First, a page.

I  suggest adding a password to your phone rather than just going with a fingerprint ID because of this potential issue.  It’s not that there  is anything wrong with a fingerprint ID. In fact, they are wonderfully convenient.  However,  at least one court out there has ruled  that forcing a suspect to  use their fingerprint to open a phone doesn’t constitute “testimony” and therefore doesn’t implicate the  5th Amendment.

As the court wrote: 

In this case, the defendant cannot be compelled to produce his passcode to access his smartphone, but he can be compelled to produce his fingerprint to do the same.”


A copy of the opinion as well as a good  summary of the law in this area can be found  here: http://mashable.com/2014/10/30/cops-can-force-you-to-unlock-phone-with-fingerprint-ruling/




As always, YOU are always in the best position to know what to do in a particular situation legally and practically speaking  given all the facts and the law of your jurisdiction. This is particularly true when it comes to the issue of recording the police.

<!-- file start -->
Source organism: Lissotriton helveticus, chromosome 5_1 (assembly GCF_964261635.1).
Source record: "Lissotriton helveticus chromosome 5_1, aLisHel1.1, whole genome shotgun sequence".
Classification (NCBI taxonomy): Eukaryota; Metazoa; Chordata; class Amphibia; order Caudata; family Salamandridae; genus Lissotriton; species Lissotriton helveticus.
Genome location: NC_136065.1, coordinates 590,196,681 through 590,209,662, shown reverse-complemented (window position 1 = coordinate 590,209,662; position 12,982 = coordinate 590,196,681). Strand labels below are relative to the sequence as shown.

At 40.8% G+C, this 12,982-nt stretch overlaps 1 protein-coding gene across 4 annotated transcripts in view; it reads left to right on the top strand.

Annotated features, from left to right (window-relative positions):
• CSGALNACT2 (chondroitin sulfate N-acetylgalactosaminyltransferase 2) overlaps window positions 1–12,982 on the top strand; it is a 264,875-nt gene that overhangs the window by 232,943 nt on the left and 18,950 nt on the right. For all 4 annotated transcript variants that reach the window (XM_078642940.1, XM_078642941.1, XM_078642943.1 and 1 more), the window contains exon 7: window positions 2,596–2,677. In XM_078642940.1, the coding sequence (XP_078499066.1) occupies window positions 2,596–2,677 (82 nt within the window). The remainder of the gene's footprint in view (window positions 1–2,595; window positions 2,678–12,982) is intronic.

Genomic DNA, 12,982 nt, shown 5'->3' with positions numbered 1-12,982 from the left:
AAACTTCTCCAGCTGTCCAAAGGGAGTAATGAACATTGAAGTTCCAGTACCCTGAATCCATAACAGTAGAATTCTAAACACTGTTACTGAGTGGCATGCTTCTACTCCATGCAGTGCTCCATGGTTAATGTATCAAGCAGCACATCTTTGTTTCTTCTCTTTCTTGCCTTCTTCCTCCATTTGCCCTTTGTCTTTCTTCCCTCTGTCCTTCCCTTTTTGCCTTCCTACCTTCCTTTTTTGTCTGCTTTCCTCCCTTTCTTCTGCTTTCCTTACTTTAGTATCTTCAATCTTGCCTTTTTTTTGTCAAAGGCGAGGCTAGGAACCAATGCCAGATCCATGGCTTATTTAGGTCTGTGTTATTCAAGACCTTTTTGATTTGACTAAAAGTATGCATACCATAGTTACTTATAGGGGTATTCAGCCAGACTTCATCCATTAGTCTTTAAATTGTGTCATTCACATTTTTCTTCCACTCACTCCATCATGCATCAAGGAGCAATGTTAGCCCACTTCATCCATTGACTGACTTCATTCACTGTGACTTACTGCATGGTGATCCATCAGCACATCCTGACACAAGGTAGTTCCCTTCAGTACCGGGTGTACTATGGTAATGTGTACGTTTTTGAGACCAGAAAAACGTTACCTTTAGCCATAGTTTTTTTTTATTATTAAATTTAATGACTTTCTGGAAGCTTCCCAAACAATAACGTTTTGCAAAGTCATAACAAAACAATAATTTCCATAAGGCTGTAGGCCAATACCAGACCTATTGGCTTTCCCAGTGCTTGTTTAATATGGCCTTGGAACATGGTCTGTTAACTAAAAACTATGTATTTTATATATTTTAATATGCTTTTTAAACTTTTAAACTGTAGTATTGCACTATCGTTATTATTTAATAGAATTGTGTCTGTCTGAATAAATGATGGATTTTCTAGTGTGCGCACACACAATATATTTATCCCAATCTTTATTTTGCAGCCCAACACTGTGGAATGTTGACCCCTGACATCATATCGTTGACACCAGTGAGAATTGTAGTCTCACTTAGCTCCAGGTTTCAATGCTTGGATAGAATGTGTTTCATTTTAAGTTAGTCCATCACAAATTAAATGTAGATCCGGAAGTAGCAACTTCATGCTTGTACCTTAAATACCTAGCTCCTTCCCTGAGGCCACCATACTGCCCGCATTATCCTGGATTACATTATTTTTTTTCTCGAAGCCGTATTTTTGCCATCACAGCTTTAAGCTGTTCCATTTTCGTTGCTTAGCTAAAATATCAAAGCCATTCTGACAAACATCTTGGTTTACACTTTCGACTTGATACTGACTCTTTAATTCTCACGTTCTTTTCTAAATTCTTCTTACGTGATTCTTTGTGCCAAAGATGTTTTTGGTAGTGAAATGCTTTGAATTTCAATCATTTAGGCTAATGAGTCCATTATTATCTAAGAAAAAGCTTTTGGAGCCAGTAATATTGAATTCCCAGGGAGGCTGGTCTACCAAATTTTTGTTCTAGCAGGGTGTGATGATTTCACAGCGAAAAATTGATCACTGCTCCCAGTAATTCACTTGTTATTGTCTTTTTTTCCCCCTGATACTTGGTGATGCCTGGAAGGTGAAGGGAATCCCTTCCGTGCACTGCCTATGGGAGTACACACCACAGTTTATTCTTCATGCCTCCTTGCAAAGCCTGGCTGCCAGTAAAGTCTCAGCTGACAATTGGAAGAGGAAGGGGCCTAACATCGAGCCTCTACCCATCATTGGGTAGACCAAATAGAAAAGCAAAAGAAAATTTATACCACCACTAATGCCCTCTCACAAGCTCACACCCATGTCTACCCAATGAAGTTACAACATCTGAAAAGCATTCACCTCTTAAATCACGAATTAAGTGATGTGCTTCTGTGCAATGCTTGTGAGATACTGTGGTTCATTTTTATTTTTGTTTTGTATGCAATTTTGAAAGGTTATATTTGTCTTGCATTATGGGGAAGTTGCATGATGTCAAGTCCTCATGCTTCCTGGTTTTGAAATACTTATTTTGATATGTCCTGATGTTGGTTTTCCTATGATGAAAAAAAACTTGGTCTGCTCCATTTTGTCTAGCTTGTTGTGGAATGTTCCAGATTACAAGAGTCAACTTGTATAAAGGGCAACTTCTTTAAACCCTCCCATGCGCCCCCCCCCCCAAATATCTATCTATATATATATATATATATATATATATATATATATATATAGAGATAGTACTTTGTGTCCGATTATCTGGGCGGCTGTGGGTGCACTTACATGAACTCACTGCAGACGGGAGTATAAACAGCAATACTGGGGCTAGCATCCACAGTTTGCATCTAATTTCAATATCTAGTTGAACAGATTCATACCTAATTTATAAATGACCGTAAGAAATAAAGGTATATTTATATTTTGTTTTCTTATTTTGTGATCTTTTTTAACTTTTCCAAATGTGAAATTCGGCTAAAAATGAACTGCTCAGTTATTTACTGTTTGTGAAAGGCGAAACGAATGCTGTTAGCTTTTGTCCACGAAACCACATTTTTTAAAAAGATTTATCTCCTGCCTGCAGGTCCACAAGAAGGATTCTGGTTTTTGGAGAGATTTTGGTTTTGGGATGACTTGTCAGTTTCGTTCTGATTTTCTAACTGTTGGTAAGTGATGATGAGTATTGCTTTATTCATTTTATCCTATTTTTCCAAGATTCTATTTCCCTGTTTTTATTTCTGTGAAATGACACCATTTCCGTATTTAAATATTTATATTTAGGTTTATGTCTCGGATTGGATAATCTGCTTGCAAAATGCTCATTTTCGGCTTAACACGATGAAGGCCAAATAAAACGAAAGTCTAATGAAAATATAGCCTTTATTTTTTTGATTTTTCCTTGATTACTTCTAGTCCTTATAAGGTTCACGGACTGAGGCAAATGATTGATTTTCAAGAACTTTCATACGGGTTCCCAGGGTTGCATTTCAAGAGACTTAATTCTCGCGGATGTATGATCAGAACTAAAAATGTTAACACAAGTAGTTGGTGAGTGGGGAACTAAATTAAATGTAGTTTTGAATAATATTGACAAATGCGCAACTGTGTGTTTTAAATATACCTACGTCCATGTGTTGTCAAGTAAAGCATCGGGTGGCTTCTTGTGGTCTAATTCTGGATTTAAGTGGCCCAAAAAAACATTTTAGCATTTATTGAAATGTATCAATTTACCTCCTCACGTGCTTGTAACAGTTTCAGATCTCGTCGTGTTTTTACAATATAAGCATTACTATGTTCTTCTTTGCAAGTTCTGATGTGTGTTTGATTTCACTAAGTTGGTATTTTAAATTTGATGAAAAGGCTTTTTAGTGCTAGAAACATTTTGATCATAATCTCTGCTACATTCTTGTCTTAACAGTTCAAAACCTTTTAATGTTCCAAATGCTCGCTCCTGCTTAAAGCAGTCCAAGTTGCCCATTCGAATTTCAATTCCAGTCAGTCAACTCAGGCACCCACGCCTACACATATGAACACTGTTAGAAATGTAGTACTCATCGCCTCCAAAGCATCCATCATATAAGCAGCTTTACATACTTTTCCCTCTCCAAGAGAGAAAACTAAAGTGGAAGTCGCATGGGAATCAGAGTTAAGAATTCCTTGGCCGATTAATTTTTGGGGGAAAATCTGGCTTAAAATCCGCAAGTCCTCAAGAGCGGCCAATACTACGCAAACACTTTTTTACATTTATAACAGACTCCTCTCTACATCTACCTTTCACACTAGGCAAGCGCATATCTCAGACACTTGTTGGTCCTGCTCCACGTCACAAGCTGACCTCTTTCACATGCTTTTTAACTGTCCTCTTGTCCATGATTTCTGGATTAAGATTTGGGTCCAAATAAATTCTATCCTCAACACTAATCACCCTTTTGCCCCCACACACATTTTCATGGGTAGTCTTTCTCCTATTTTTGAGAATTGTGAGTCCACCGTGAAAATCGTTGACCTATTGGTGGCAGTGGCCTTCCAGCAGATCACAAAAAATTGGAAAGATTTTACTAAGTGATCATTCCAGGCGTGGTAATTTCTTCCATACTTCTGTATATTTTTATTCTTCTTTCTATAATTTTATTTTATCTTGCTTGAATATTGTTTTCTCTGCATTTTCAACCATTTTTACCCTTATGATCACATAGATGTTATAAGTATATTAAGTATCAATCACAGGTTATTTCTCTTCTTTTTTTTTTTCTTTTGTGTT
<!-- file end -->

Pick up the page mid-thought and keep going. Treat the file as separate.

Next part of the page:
On the one hand,  recording the police is easily  the most effective way to document a bad encounter with  them.  Recording a bad interaction preserves the truth of what happened and can provide evidence for your lawyer if you have to go to court later. I have personally seen clients exonerated through the use of cellphone footage on numerous  prior occasions.

On the other hand, the decision to  start recording a police officer can seriously  inflame an already  tense situation.  Officers who see a recording device may feel their authority is being challenged in some way.


Police officers have a great deal of discretion as to who they arrest and why. In the court system, attorneys sometimes  use the term, “contempt of cop” to describe a situation where an officer arrests someone for a charge like “interfering with an arrest” or “drunk in public” for essentially failing the attitude test with the officer. Your personal assessment of when to start recording the police is going to depend on a lot of factors including your own comfort level and the nature of your encounter. But it’s important to get the  legal knowledge ahead of that decision. That way when you do record, you know how to do so legally and safely.